A skein of Cotton Angora
Cotton Angora knitted up and washed
click each image to enlarge

Yarn Profile: Debbie Bliss Cotton Angora

First Impressions
I can see how appealing this yarn was in the design stage. Imagine pairing a soft cotton with an equally soft angora. How heavenly!

Indeed, on the skein, this is a beautiful and exquisitely soft yarn. It has marvelous pattern support from its namesake, British designer Debbie Bliss.

But like a pebble in a pond, the minute this yarn rubs against any other fabric, the perfect exterior is marred. And unlike water, Cotton Angora will never return to a state of calm.

Such surface blur is standard with angora. But against a backdrop of cotton, the effect is quite different.

Cotton Angora is available in 15 colors, and for this review I used color 12.

Knitting Up
Cotton and angora are both inelastic fibers, and this yarn has little if any stretch to it. Nevertheless, the eight loosely spun plies held together well, only occasionally coming un-spun on the last stitch of a row. Even then, my needles didn't snag them.

The yarn slid easily through my hands and cooperated comfortably with my needles. In no time I was able to gather speed knitting by touch alone.

Both the yarn and the finished fabric felt distinctly warm to the touch, obviously a gift of the angora.

Blocking / Washing
In both lukewarm and warm water, my brightly colored swatches didn't bleed one bit. But even as I was setting them out to dry, I could see that their surface had softened into what should have been an angelic halo of angora but, when blended with cotton, only looked like a Kleenex that had been in someone's handbag one month too many.

The washing caused no gauge change, and my swatches dried into perfect, relaxed squares. Only minimal blocking was required

Before beginning this review, I carried a skein of Cotton Angora in my knitting bag for several days. Even during that brief period of time, before one stitch was made, the skein began to show signs of wear.

To its credit, this is an extremely soft yarn, and the 20% angora provides plenty of warmth. But the most modest friction will start to separate the angora fibers from the yarn, producing cloudlike clusters of delicate fibers. They can be removed with almost no effort, but the surface beneath them remains blurred.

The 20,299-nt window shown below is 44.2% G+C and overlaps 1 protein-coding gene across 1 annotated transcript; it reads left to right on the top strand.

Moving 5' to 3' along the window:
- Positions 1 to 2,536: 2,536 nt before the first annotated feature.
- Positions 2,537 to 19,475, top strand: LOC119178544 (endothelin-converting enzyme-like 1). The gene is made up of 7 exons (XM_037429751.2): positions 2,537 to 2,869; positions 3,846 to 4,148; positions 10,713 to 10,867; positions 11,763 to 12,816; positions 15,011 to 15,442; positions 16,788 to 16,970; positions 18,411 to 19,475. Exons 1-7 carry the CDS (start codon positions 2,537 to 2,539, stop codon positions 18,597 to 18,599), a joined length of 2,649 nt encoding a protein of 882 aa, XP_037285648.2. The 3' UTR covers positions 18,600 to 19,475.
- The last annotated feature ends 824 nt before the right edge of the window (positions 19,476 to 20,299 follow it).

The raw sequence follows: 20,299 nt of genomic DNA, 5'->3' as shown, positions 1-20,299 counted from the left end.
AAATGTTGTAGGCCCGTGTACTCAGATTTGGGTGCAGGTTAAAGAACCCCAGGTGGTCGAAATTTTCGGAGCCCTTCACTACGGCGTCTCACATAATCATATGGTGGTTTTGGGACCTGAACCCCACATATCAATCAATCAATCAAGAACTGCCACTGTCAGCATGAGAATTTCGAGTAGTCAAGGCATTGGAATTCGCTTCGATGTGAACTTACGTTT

My swatches produced so many loose puffs of angora that I began to wonder just how much angora would be left by the end of the tests. Nevertheless, the fabric itself held up well, showing no signs of structural deterioration or stitch degradation.

Over time the swatches stretched out of shape—as is the habit with cotton—and the overall surface blur caused the yarn's color to appear lighter. (View a comparison image of an unwashed swatch [on the left] and an "aged" swatch [on the right].)

Being the avid angora fan I am, I was intrigued by the notion of a cotton and angora blend. But I knew it would be risky.

Although Cotton Angora is composed of eight plies, which should help give durability to the finished fabric, the fibers simply don't hold together well.

Don't get me wrong. The fuzzy glow of angora is one of my favorite sights. But in this cotton blending—whether because of the fiber preparation or the innate nature of the two fibers—the glow looks more like that of a tired cotton sweater that's been worn one time too many.

I know that some knitters will have a more favorable reaction to the the surface deterioration than I. If you fall in love with the yarn and the surface wear issue isn't important to you, you will have a very soft and warm garment. Cost-wise, a woman's medium-sized long-sleeved sweater will average 12 to 14 skeins, or $95 to $111.

Because of the yarn's inelasticity, I would recommend against any significantly ribbed or cabled patterns. Initially, they will look absolutely beautiful. But there isn't enough bounce or fiber memory to hold their shape with wear. You'll need to wash and re-block your garment frequently. Otherwise, simple stockinette and colorwork will be your best option.

Note: After I published this review, I received an email from Deborah Robson. She was editor of Spin-Off magazine from 1987 to 2000, and she had this to say: "I have seen/experienced hand-prepared and handspun angora/cotton blend yarns that were exquisite. I don't think the blend can be done effectively with mechanical processing, but it can be a wonder when done by a knowledgeable handspinner working with premium (plucked, not shorn) angora and the right length/type of cotton; the two fibers have to be carefully harvested, matched, blended, and spun. But it can be done!" Thanks for the insight, Deb!

 Talk about this yarn in our forums